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Posted: 12/30/2015 4:08:26 PM EDT
[Last Edit: 12/30/2015 4:11:22 PM EDT by billth777]
Some NSFW, maybe even a dead frozen nipple so watch out.


Link Posted: 12/30/2015 4:12:49 PM EDT
Originally Posted By billth777:

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I think this picture was rotated so it would look like they're in a dive.
Link Posted: 12/30/2015 4:14:48 PM EDT
Link Posted: 12/30/2015 4:20:56 PM EDT
Link Posted: 12/30/2015 4:21:49 PM EDT
Originally Posted By billth777:
Some NSFW, maybe even a dead frozen nipple so watch out.

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If it's dead it's ok.
Link Posted: 12/30/2015 4:24:50 PM EDT
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Originally Posted By jestice75:
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That war was hell.
Link Posted: 12/30/2015 4:25:35 PM EDT
Those are from the Time/Life series of books from the 1970's
Link Posted: 12/30/2015 4:29:04 PM EDT
That Russian female sniper is easy on the eyes
Link Posted: 12/30/2015 4:29:32 PM EDT
tag for later.
Link Posted: 12/30/2015 4:30:27 PM EDT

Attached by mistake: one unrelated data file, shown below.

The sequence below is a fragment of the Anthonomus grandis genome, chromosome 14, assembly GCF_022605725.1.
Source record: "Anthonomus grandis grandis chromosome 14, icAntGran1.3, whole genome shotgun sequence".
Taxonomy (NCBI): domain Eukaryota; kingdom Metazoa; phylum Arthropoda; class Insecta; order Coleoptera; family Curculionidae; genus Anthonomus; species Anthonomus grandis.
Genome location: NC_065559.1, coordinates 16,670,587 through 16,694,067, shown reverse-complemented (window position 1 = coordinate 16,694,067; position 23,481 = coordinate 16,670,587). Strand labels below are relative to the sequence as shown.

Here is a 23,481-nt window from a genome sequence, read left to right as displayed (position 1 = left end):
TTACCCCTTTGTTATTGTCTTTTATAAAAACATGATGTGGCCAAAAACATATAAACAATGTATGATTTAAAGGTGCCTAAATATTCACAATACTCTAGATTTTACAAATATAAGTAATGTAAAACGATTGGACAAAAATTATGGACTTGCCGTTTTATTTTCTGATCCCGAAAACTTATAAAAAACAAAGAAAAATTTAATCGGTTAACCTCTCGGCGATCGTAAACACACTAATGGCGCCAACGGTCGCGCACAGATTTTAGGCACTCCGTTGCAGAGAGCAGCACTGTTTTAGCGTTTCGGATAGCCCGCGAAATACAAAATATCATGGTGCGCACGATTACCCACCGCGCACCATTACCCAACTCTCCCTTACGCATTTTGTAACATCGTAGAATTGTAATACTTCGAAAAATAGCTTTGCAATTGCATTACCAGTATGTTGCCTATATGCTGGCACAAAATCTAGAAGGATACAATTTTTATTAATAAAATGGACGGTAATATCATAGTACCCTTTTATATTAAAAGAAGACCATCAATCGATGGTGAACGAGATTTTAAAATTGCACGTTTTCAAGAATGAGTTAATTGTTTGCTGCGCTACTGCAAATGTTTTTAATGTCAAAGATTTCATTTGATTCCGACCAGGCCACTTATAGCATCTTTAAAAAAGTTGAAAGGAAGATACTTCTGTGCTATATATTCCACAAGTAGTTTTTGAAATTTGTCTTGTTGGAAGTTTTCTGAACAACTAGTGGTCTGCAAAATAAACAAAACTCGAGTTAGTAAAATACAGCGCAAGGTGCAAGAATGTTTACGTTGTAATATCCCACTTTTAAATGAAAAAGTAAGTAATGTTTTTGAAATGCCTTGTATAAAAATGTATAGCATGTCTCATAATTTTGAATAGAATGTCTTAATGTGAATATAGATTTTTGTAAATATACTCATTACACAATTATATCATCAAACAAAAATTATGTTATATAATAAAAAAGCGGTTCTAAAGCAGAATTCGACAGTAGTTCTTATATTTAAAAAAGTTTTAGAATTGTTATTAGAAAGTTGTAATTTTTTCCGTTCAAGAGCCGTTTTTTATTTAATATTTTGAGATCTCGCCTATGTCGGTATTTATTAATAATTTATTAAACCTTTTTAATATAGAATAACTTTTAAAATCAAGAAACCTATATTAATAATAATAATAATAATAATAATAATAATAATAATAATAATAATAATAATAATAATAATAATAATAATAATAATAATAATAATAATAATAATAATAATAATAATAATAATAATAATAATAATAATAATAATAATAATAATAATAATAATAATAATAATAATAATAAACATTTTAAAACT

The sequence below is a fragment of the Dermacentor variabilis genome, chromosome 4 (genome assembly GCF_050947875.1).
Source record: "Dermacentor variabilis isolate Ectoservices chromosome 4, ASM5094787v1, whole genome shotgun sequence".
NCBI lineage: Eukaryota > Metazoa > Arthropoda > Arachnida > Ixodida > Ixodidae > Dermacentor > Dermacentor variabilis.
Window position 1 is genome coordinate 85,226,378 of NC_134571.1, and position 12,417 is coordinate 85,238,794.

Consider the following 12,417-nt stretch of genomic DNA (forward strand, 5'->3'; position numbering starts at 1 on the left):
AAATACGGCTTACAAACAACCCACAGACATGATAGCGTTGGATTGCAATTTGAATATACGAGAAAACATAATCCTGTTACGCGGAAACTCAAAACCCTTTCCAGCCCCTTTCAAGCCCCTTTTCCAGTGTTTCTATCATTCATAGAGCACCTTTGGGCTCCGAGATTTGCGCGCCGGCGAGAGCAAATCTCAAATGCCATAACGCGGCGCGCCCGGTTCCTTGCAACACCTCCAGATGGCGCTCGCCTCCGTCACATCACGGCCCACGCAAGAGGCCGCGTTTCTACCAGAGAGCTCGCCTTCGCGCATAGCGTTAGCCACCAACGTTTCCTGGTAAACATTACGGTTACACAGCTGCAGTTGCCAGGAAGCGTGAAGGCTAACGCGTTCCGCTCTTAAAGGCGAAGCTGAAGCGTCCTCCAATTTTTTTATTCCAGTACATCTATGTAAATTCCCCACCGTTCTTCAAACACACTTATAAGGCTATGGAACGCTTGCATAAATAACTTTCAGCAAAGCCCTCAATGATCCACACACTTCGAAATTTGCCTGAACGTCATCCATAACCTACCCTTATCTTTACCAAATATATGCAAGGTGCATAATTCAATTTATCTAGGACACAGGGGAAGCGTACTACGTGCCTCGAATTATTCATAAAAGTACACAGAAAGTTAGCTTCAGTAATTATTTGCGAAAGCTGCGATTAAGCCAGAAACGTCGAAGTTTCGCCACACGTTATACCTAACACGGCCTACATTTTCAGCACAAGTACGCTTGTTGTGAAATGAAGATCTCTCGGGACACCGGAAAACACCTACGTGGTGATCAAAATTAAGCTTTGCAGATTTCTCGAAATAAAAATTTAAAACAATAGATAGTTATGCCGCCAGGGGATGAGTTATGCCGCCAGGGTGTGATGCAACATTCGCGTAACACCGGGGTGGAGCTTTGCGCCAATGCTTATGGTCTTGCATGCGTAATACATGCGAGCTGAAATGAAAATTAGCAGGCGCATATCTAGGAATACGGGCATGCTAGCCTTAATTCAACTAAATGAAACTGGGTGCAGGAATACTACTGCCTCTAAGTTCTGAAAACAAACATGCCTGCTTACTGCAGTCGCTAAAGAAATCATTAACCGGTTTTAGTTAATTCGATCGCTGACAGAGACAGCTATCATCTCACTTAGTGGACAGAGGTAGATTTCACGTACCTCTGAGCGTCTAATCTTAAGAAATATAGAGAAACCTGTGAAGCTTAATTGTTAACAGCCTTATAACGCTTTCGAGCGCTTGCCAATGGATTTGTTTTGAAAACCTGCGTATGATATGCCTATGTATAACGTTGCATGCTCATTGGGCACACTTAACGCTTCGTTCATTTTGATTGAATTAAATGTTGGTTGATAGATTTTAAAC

Thank you.
Link Posted: 12/30/2015 4:39:47 PM EDT
[Last Edit: 12/30/2015 4:44:59 PM EDT by Mal_means_bad]
American made mill:

You're welcome, tiny tovarish.  I bet that kid used that exact mill to make parts for T-72's or whatever destined for the Fulda Gap, and it's probably still in use by his grandson cranking out lousy tractors or something.  

Van NormanThe total number of mills made from 1937 to 1981 (44 years) was approximately 13,733. Of that total, over 11,000 were made in the 17 year period from 1937 to 1953. The production peak was 1,780 mills made during 1942, as the U.S.A. entered the war. During and after the mid-1950's, Van Norman introduced many new models. However, sales never approached the levels of the 1940's. In the 28 years from 1954 to 1981, they sold only 2,680 mills. The drop in production was probably caused by many factors. Van Norman mills were popular with the armed forces, and after WWII and Korea, military demand dropped. Meanwhile, the Bridgeport style turret mill gained popularity, and the first CNC machines began to appear.
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